Research Interests: My research focuses on jointly understanding language processing in both biological and artificial cognitive systems. Specifically, I build predictive models of language processing in the human brain using artificial neural networks and then use a suite of AI interpretability tools to uncover the computational mechanisms of each system. By taking an interdisciplinary approach spanning neuroscience, cognitive science and computer science, I hope to not only uncover the neural basis of language but also build better AI.

Path to Cognitive Science: Having trained in computer science as an undergraduate, I was thrilled to learn early on in grad school that my background could be useful for studying fundamental problems in biology— like how the human brain comes to think, speak and perceive. This greatly motivated me to develop a research program that uses one system we don’t understand (artificial neural networks) to study yet another system we don’t understand (the human brain).

Tom McCoy

Johns Hopkins University
2022 PhD Thesis: “Implicit Compositional Structure in the Vector Representations of Artificial Neural Networks”

Research Interests: I am interested in understanding how humans and machines process language. In my dissertation, I analyze how AI systems based on neural networks are able to use language so effectively despite the fact that their representations are continuous vectors, which seem incompatible with the structured, symbolic representations that are standard in linguistics.

Path to Cognitive Science: In high school, I participated in a linguistics contest called NACLO (the North American Computational Linguistics Open competition), and I enjoyed it so much that I majored in linguistics in college. My favorite aspects of linguistics were those that connected to cognitive questions, so I then pursued a PhD in Cognitive Science at Johns Hopkins.

Dominika Radziun

Karolinska Institutet
2023 PhD Thesis “Body perception and brain plasticity in blind and sighted individuals”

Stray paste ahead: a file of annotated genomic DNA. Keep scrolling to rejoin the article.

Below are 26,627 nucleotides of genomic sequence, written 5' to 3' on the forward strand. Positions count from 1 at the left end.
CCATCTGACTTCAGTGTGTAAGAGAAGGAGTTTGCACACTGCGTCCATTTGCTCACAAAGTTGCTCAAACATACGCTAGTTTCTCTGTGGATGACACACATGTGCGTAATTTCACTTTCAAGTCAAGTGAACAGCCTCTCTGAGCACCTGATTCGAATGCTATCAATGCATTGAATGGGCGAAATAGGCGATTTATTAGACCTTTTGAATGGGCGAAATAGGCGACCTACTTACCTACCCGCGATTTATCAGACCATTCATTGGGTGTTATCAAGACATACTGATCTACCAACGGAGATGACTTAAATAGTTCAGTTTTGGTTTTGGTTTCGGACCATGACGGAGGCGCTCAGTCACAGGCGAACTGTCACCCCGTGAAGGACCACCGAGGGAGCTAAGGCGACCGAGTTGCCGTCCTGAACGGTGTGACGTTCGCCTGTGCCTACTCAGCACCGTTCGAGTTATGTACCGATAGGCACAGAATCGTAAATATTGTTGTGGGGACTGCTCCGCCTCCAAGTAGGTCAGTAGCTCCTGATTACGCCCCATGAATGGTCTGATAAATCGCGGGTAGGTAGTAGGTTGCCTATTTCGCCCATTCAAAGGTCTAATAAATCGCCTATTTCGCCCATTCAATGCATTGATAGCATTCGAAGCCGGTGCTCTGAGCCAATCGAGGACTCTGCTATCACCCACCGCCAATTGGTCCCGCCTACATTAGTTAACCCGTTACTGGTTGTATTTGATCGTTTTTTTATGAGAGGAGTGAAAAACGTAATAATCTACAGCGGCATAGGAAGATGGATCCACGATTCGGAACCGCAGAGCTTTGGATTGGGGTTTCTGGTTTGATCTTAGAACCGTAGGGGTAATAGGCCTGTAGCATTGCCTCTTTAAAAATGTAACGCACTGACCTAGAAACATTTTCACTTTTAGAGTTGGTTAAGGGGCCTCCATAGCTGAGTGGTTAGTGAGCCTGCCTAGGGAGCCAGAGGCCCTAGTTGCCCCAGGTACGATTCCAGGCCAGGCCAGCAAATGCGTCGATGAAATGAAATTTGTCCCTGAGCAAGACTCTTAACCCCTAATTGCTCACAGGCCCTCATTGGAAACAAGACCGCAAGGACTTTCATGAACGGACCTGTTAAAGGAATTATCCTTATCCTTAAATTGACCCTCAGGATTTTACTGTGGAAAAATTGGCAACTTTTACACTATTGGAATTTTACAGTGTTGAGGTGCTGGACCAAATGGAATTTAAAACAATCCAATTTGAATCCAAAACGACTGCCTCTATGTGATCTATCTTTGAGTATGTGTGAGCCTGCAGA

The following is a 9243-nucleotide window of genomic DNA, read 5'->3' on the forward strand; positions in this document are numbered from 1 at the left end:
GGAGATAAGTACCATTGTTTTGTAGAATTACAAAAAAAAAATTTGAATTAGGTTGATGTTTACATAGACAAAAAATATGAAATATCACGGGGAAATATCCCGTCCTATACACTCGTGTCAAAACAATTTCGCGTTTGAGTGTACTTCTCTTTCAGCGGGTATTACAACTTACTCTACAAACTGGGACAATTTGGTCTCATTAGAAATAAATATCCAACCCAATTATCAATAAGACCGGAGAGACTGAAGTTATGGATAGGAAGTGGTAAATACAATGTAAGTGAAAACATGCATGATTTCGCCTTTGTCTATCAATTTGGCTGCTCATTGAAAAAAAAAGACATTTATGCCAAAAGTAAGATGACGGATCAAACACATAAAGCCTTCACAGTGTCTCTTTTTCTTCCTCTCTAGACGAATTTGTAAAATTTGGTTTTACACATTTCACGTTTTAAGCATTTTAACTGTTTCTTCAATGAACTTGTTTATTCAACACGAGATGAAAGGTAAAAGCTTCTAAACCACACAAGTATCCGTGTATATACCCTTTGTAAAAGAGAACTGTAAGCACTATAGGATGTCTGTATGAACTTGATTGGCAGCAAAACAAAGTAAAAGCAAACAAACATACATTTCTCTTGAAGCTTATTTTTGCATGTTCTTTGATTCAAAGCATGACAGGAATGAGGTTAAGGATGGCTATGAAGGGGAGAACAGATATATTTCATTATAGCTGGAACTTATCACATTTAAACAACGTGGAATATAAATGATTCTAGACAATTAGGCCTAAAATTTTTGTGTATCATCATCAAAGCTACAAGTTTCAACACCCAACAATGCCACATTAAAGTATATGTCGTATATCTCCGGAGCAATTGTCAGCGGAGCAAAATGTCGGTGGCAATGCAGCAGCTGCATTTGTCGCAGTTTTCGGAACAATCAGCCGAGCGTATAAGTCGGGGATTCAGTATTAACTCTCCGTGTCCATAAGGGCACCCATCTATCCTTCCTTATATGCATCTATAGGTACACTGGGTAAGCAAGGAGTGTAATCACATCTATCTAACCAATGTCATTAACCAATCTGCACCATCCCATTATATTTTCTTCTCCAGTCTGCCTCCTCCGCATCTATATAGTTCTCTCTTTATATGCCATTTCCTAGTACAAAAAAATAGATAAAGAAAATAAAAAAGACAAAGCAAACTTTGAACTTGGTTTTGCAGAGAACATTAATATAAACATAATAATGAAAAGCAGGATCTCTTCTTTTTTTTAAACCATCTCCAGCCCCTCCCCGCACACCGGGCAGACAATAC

Research Interests: My work focuses on understanding the plasticity of body representations, currently from a computational neuroscience perspective, exploring how technologies like hand-extending exoskeletons alter the computations that translate somatosensory input into a representation of the hand. My dissertation investigated body perception and brain plasticity in blind and sighted individuals, addressing questions surrounding bodily awareness and sensory compensation.

Path to Cognitive Science: I have always been captivated by the remarkable adaptability of the brain, finding the concept of brain plasticity incredibly beautiful. Additionally, I am fascinated by how sensory modalities shape our understanding of the world and our own bodies, which has driven my desire to explore these questions within the interdisciplinary framework of cognitive science.

Hunter Schone

University College London
2023 PhD Thesis: “Neurocognitive considerations for engineering bionic limbs”

Research Interests: My research focuses on exploring the capacity for **neural adaptation** to support controlling **next-generation assistive technologies** (e.g., prosthetic limbs and brain-computer interfaces). In my dissertation, I explore the availability (and plasticity) of neural body resources in the human brain, the capacity to modify these resources (following limb amputation or extensive tool use) and how to optimally integrate bionic limbs with the human body.

Path to Cognitive Science: My interest in the unique intersection of cognitive science and bioengineering stemmed from working with upper-limb amputees using prosthetic limbs and their unique neurocognitive experience having to incorporate an artificial prosthetic body-part with their biological body.


If you are one of this year’s Glushko award recipients, we encourage you to celebrate your achievements. Make a Twitter thread about yourself similar to these student’s highlights and use the hashtag  #GlushkoAward